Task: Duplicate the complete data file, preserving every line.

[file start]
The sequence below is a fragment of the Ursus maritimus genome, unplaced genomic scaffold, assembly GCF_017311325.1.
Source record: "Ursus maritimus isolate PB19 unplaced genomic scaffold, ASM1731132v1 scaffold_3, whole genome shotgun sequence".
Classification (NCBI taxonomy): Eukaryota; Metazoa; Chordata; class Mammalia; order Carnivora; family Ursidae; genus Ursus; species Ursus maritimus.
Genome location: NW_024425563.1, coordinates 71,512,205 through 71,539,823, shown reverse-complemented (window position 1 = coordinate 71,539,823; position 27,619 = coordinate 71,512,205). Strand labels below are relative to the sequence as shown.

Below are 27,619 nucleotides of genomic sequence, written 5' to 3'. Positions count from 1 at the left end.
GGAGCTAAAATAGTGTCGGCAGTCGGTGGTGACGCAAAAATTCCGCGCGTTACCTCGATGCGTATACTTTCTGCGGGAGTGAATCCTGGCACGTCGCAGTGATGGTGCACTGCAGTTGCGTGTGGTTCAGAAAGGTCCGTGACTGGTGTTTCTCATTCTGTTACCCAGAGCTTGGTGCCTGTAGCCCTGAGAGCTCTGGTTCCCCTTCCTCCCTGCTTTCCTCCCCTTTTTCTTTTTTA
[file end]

The sequence below is a fragment of the Ursus maritimus genome, unplaced genomic scaffold, assembly GCF_017311325.1.
Source record: "Ursus maritimus isolate PB19 unplaced genomic scaffold, ASM1731132v1 scaffold_3, whole genome shotgun sequence".
Classification (NCBI taxonomy): Eukaryota; Metazoa; Chordata; class Mammalia; order Carnivora; family Ursidae; genus Ursus; species Ursus maritimus.
Genome location: NW_024425563.1, coordinates 71,512,205 through 71,539,823, shown reverse-complemented (window position 1 = coordinate 71,539,823; position 27,619 = coordinate 71,512,205). Strand labels below are relative to the sequence as shown.

Below are 27,619 nucleotides of genomic sequence, written 5' to 3'. Positions count from 1 at the left end.
GGAGCTAAAATAGTGTCGGCAGTCGGTGGTGACGCAAAAATTCCGCGCGTTACCTCGATGCGTATACTTTCTGCGGGAGTGAATCCTGGCACGTCGCAGTGATGGTGCACTGCAGTTGCGTGTGGTTCAGAAAGGTCCGTGACTGGTGTTTCTCATTCTGTTACCCAGAGCTTGGTGCCTGTAGCCCTGAGAGCTCTGGTTCCCCTTCCTCCCTGCTTTCCTCCCCTTTTTCTTTTTTA